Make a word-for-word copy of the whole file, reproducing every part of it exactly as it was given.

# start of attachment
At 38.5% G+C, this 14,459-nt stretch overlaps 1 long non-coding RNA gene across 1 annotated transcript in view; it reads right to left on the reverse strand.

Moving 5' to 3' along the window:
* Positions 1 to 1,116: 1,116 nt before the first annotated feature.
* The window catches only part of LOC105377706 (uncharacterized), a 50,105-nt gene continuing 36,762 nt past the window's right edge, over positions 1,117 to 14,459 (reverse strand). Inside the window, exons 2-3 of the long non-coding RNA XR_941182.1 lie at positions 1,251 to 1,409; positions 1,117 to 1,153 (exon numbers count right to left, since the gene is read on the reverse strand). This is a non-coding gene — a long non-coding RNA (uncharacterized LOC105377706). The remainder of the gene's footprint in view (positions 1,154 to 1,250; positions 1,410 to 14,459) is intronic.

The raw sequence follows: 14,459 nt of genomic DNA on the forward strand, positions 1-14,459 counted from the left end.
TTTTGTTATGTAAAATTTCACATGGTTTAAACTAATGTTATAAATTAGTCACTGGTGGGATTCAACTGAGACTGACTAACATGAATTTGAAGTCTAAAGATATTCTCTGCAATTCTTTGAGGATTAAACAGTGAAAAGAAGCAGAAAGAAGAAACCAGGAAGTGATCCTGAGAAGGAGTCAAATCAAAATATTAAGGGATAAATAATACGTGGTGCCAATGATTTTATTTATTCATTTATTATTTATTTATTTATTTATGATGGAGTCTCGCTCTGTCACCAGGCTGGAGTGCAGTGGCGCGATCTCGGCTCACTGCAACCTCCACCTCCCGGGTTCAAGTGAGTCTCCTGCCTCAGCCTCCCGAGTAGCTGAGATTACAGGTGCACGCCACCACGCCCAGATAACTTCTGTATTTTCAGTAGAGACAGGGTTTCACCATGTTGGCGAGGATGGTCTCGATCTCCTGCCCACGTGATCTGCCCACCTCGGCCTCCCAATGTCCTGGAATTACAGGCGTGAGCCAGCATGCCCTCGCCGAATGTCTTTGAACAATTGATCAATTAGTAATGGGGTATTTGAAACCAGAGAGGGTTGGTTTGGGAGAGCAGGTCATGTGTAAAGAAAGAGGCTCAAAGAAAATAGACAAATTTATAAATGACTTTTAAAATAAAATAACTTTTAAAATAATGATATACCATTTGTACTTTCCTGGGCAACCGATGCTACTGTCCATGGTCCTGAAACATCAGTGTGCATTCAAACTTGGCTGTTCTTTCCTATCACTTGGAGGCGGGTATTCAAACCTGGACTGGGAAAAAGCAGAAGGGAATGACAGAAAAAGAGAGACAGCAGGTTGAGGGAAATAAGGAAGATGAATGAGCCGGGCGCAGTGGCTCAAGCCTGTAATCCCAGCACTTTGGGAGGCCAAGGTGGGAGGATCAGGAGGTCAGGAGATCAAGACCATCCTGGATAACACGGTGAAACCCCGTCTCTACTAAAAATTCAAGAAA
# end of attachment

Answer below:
At 38.5% G+C, this 14,459-nt stretch overlaps 1 long non-coding RNA gene across 1 annotated transcript in view; it reads right to left on the reverse strand.

Moving 5' to 3' along the window:
* Positions 1 to 1,116: 1,116 nt before the first annotated feature.
* The window catches only part of LOC105377706 (uncharacterized), a 50,105-nt gene continuing 36,762 nt past the window's right edge, over positions 1,117 to 14,459 (reverse strand). Inside the window, exons 2-3 of the long non-coding RNA XR_941182.1 lie at positions 1,251 to 1,409; positions 1,117 to 1,153 (exon numbers count right to left, since the gene is read on the reverse strand). This is a non-coding gene — a long non-coding RNA (uncharacterized LOC105377706). The remainder of the gene's footprint in view (positions 1,154 to 1,250; positions 1,410 to 14,459) is intronic.

The raw sequence follows: 14,459 nt of genomic DNA on the forward strand, positions 1-14,459 counted from the left end.
TTTTGTTATGTAAAATTTCACATGGTTTAAACTAATGTTATAAATTAGTCACTGGTGGGATTCAACTGAGACTGACTAACATGAATTTGAAGTCTAAAGATATTCTCTGCAATTCTTTGAGGATTAAACAGTGAAAAGAAGCAGAAAGAAGAAACCAGGAAGTGATCCTGAGAAGGAGTCAAATCAAAATATTAAGGGATAAATAATACGTGGTGCCAATGATTTTATTTATTCATTTATTATTTATTTATTTATTTATGATGGAGTCTCGCTCTGTCACCAGGCTGGAGTGCAGTGGCGCGATCTCGGCTCACTGCAACCTCCACCTCCCGGGTTCAAGTGAGTCTCCTGCCTCAGCCTCCCGAGTAGCTGAGATTACAGGTGCACGCCACCACGCCCAGATAACTTCTGTATTTTCAGTAGAGACAGGGTTTCACCATGTTGGCGAGGATGGTCTCGATCTCCTGCCCACGTGATCTGCCCACCTCGGCCTCCCAATGTCCTGGAATTACAGGCGTGAGCCAGCATGCCCTCGCCGAATGTCTTTGAACAATTGATCAATTAGTAATGGGGTATTTGAAACCAGAGAGGGTTGGTTTGGGAGAGCAGGTCATGTGTAAAGAAAGAGGCTCAAAGAAAATAGACAAATTTATAAATGACTTTTAAAATAAAATAACTTTTAAAATAATGATATACCATTTGTACTTTCCTGGGCAACCGATGCTACTGTCCATGGTCCTGAAACATCAGTGTGCATTCAAACTTGGCTGTTCTTTCCTATCACTTGGAGGCGGGTATTCAAACCTGGACTGGGAAAAAGCAGAAGGGAATGACAGAAAAAGAGAGACAGCAGGTTGAGGGAAATAAGGAAGATGAATGAGCCGGGCGCAGTGGCTCAAGCCTGTAATCCCAGCACTTTGGGAGGCCAAGGTGGGAGGATCAGGAGGTCAGGAGATCAAGACCATCCTGGATAACACGGTGAAACCCCGTCTCTACTAAAAATTCAAGAAA